Art appreciation and investigation intersect in the Materials Lab, a one-of-a-kind studio space on the Lower Level of the Harvard Art Museums. Here, students, faculty, staff, visiting artists, conservators, and members of the public can probe the underlying principles of art making and examine the dynamic relationship between materials, makers, and tools.
“In the Materials Lab we ask questions like, what kinds of choices and challenges do materials and techniques pose for artists as well as for scholars and conservators?” said Francesca Bewer, the museums’ research curator for conservation and technical studies programs. “And how does a more nuanced appreciation of art making affect one’s aesthetic experience?”
Through small-group workshops, participants have the chance to engage directly with a variety of techniques and mediums, usually after they’ve had close encounters with original works of art in the galleries or the Art Study Center. Hands-on projects have included plaster casting, pigment making, screenprinting, light manipulation, and more. Harvard classes, including Introduction to Materials and Methods of the Artist, have also effectively used this space as a site for experimentation and focused learning.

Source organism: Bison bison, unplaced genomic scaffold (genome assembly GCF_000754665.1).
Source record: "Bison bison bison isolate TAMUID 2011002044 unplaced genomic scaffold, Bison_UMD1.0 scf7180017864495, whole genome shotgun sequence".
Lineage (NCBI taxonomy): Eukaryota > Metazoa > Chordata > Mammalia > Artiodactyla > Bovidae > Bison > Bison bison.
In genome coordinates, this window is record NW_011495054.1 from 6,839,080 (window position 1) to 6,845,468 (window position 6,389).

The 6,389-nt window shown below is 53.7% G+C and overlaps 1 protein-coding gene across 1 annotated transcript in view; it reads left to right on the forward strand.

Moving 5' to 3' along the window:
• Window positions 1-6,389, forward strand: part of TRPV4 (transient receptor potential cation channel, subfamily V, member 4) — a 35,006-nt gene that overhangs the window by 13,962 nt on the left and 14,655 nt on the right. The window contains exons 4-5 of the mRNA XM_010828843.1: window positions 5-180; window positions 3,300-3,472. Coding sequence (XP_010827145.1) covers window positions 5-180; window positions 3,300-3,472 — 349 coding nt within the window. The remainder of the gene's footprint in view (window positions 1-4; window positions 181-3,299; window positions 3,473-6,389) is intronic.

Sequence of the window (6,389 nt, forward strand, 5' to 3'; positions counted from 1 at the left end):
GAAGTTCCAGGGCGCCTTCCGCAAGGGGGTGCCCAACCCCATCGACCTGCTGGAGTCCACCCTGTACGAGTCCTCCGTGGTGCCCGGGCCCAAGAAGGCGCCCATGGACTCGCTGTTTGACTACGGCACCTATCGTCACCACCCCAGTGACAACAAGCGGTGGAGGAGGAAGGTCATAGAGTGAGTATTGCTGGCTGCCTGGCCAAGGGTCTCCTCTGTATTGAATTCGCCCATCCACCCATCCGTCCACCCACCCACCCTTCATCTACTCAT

The studio is a particularly powerful resource for the Summer Institute for Technical Studies in Art (SITSA), an intensive two-week summer residency program funded by the Andrew W. Mellon Foundation. Designed to explore object-focused technical inquiry, methodologies, and instruction, SITSA brings together a small cohort of doctoral art history students from across North America to study various artists’ materials and techniques, methods of examination, analysis, and conservation through activities and interactions with experts from Harvard and other nearby institutions.
“Like the Materials Lab itself, SITSA aims to offer participants a forum in which to develop critical skills in the interpretation of object-based, technical analyses,” Bewer said. Essentially, this innovative program and the unique environment of the Materials Lab are geared toward shaping a new generation of “ambassadors” and advocates who will bring an interdisciplinary technical approach to the art historical field.